Regional Transportation District board members and managers join city officials and other leaders to pull rail spikes, marking the onset of work for the North Rail project. Existing rail will be replaced with new track along part of the route.

DALLAS - Colorado's Regional Transportation District will use proceeds from Thursday's $431 million certificates of participation pricing to add a major branch to its growing FasTracks rail transit system.

The COPs are pricing through negotiation with JPMorgan as senior manager. Co-managers are Piper Jaffray, BMO Capital Markets, Loop Capital Markets and Harvestons Securities Inc.

Brendan Morgan, RTD manager of debt and investments, said the final size of the deal could vary.

In a muni market starved for new issues, the COPs with final maturities of 2044 are expected to go mostly to institutional investors, he said.

"I think the market is looking good," said Morgan, who was in New York Wednesday for the pricing. "There's not a lot of supply out there. We're getting good investor interest."

Marshall Crawford, managing director at JPMorgan is lead banker on the deal.

RTD financial advisor Michael Newman, senior vice president of FirstSouthwest, has worked with the district since 2010.

"What's appealing about the COPs is the rating," Newman said. "It's a nice sized transaction, which will offer secondary market liquidity. The other thing that's attractive is the fact that RTD is a very good name."

The COPs earned ratings of A from Standard & Poor's and Fitch Ratings, and Aa3 from Moody's Investors Service. Fitch has a negative outlook, while Moody's and S&P assign stable outlooks.

S&P raised its rating to A from A-minus March 19 based on the agency's new criteria.

"We consider RTD's market position strong, and we believe that RTD's virtual monopoly on public transit mitigates ridership fluctuations," wrote S&P analysts Paul Dyson and Robert Hannay in their May 28 report.

Fitch downgraded RTD's COPs to A from A-plus in March and retained a negative outlook that "reflects their exposure to projected thinning financial margins amidst RTD's aggressive expansion plan."

Voters in the Denver and surrounding counties approved a major expansion of rail service known as FasTracks in 2004. With that approval came a 0.4 cent sales tax increase designed to finance $4.7 billion of projects. Those costs have increased to $5.7 billion, and projects promised for 2017 are now on hold, possibly for decades.

RTD anticipates funding FasTracks 56% by bonds and loans, 36% by federal grants, 9% by public/private partnerships, and the remainder by pay-as-you-go capital and other sources.

RTD has only $1.1 million of remaining FasTracks prior-lien sales tax debt authorization, but public-private concession agreements allow other parties to issue subordinate sales tax-secured debt outside the voter authorization, with a lien on sales tax ahead of the COPs.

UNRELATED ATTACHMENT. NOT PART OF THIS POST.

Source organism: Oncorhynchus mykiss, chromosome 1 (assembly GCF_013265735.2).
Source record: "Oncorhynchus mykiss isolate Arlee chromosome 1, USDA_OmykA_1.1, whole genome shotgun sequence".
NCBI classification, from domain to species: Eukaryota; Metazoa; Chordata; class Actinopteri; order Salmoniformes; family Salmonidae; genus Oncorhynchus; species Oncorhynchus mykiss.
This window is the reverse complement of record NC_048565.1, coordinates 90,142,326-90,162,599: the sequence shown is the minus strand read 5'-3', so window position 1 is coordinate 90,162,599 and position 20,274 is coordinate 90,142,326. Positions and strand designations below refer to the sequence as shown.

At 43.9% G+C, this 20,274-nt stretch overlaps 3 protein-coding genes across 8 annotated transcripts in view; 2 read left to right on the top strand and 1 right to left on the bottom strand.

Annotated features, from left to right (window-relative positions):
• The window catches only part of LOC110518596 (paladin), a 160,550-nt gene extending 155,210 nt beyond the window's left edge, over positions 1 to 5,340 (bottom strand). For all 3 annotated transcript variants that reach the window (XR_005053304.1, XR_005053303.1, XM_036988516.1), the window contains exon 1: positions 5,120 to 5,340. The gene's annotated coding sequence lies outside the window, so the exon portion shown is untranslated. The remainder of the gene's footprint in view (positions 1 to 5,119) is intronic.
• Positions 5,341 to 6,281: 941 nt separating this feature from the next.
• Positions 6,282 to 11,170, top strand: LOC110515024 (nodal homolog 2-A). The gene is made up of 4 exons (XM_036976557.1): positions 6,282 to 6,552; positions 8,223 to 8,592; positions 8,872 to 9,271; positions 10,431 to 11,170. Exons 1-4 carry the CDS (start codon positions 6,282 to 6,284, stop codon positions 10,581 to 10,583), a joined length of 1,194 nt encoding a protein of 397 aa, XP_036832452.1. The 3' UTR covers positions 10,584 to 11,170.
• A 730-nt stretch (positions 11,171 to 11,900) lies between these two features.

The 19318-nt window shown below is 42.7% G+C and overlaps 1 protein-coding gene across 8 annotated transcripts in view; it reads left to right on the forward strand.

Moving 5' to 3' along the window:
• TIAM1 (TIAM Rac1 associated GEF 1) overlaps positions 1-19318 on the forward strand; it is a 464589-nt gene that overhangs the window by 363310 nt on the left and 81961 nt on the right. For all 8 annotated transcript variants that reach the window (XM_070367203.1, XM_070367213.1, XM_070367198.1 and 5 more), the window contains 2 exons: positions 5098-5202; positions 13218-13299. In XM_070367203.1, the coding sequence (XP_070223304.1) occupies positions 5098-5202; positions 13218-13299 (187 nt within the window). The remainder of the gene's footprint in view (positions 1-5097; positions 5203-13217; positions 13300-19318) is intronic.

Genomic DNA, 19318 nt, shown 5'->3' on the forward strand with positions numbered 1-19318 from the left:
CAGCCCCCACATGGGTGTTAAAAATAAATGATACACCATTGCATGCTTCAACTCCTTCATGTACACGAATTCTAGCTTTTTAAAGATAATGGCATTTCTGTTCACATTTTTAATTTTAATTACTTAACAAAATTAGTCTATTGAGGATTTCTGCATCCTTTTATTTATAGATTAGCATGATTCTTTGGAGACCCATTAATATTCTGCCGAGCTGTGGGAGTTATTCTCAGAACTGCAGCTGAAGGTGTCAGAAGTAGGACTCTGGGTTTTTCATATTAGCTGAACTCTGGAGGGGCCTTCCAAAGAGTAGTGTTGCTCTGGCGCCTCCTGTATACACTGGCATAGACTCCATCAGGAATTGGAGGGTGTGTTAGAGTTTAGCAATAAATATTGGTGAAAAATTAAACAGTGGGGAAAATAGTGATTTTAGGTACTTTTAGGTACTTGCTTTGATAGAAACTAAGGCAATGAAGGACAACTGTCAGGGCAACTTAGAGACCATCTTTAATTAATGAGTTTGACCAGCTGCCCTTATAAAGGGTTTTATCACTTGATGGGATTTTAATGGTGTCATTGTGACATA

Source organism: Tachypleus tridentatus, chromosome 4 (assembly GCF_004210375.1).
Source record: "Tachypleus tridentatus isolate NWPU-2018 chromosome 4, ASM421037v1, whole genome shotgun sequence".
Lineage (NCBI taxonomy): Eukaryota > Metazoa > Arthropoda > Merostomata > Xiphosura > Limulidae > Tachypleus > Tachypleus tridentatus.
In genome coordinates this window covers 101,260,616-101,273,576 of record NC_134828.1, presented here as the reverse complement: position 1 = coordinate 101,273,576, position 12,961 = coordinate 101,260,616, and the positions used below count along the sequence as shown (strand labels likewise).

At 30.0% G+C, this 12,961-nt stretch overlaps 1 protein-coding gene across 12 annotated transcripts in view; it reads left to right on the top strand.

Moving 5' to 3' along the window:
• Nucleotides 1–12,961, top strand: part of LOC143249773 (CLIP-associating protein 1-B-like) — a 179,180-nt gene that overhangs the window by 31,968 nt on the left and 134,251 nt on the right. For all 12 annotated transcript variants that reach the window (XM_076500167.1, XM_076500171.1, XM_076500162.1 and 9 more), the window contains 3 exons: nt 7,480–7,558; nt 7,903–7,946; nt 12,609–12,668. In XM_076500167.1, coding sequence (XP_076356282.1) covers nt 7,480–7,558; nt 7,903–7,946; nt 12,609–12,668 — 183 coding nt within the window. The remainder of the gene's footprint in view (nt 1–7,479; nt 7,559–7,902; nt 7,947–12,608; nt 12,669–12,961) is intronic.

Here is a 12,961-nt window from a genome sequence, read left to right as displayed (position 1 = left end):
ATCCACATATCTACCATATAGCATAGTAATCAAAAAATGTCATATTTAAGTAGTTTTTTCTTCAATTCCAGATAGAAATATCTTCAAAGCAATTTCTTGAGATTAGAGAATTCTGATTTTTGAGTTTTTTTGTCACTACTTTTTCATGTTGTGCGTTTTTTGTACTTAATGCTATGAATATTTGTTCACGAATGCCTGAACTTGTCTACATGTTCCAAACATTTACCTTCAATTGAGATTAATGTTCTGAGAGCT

In November, RTD and Regional Rail Partners (RRP) signed a contract to begin construction on the North Metro Rail Line, one of four electrified commuter rail lines RTD is building. RRP is the prime contractor for the line which will serve north Denver, Commerce City, Thornton, Northglenn and Adams County.

In a ceremonial "spike-pulling" that served as a groundbreaking ceremony for the new line on March 20, Denver mayor Michael Hancock noted that the new rail line will serve the National Western Stock Show grounds, nearby industrial plants and the working-class neighborhoods of North Denver.

"In north Denver, we're jumpstarting positive revitalization thanks to the opportunity provided by the North Metro Rail Line, and we can't wait to see it through to completion," Hancock said.

The first phase of North Metro Rail is to open in 2018. When the entire line is completed it will run 18.5 miles between Union Station and 162nd Avenue/Colorado Highway 7.

"Building North Metro to 124th Avenue as a first phase makes it affordable for RTD to fund the project," said RTD general manager Phil Washington. "When additional funds become available-and we are confident that will happen-we will be able to complete this important corridor."

With the North Metro line underway, RTD is reconsidering its options to the more affluent northwestern suburbs in Broomfield, Boulder and Jefferson counties. Residents of the area have grumbled about the lack of rail service, despite their contributions to FasTracks finance.

In meetings this month, RTD's board will consider whether to use bus rapid transit to the northwest at a much lower cost than a rail line. With lack of FasTracks funding, the rail line could be decades away, whereas a bus rapid transit line could be built more quickly and at a fraction of the cost. Moreover, BRT could be built with RTD revenues that were not pledged to FasTracks.

Fitch issued some special comment on the northwest line in a report Wednesday.

"In the short term, BRT can be implemented quickly along existing roadways," Fitch noted. "This may garner voter support as the services can begin soon after approval while rail projects often take decades and result in higher costs than projected."

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